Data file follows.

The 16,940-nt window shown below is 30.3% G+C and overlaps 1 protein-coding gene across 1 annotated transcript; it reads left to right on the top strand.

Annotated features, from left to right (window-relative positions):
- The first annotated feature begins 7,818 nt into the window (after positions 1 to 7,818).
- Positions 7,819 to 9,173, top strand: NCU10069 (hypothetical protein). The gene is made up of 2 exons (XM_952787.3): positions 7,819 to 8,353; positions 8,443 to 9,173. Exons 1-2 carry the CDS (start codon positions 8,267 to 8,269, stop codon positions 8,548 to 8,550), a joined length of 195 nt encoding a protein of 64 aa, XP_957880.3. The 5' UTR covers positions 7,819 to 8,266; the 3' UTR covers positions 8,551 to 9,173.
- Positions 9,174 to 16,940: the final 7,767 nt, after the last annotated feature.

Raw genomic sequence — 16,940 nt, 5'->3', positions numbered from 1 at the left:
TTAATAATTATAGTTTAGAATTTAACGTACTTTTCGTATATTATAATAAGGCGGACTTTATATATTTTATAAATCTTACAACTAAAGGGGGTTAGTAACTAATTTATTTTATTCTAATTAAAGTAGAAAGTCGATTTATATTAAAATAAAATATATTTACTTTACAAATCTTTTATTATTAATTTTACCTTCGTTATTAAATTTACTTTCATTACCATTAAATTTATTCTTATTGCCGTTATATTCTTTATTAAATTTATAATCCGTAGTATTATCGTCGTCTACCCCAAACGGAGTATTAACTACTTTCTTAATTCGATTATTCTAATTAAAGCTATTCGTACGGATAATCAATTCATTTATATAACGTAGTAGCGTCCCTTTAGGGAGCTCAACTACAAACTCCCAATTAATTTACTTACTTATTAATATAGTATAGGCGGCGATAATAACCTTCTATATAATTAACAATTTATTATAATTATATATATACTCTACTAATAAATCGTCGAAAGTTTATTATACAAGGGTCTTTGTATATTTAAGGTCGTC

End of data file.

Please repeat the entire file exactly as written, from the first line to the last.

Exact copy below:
The 16,940-nt window shown below is 30.3% G+C and overlaps 1 protein-coding gene across 1 annotated transcript; it reads left to right on the top strand.

Annotated features, from left to right (window-relative positions):
- The first annotated feature begins 7,818 nt into the window (after positions 1 to 7,818).
- Positions 7,819 to 9,173, top strand: NCU10069 (hypothetical protein). The gene is made up of 2 exons (XM_952787.3): positions 7,819 to 8,353; positions 8,443 to 9,173. Exons 1-2 carry the CDS (start codon positions 8,267 to 8,269, stop codon positions 8,548 to 8,550), a joined length of 195 nt encoding a protein of 64 aa, XP_957880.3. The 5' UTR covers positions 7,819 to 8,266; the 3' UTR covers positions 8,551 to 9,173.
- Positions 9,174 to 16,940: the final 7,767 nt, after the last annotated feature.

Raw genomic sequence — 16,940 nt, 5'->3', positions numbered from 1 at the left:
TTAATAATTATAGTTTAGAATTTAACGTACTTTTCGTATATTATAATAAGGCGGACTTTATATATTTTATAAATCTTACAACTAAAGGGGGTTAGTAACTAATTTATTTTATTCTAATTAAAGTAGAAAGTCGATTTATATTAAAATAAAATATATTTACTTTACAAATCTTTTATTATTAATTTTACCTTCGTTATTAAATTTACTTTCATTACCATTAAATTTATTCTTATTGCCGTTATATTCTTTATTAAATTTATAATCCGTAGTATTATCGTCGTCTACCCCAAACGGAGTATTAACTACTTTCTTAATTCGATTATTCTAATTAAAGCTATTCGTACGGATAATCAATTCATTTATATAACGTAGTAGCGTCCCTTTAGGGAGCTCAACTACAAACTCCCAATTAATTTACTTACTTATTAATATAGTATAGGCGGCGATAATAACCTTCTATATAATTAACAATTTATTATAATTATATATATACTCTACTAATAAATCGTCGAAAGTTTATTATACAAGGGTCTTTGTATATTTAAGGTCGTC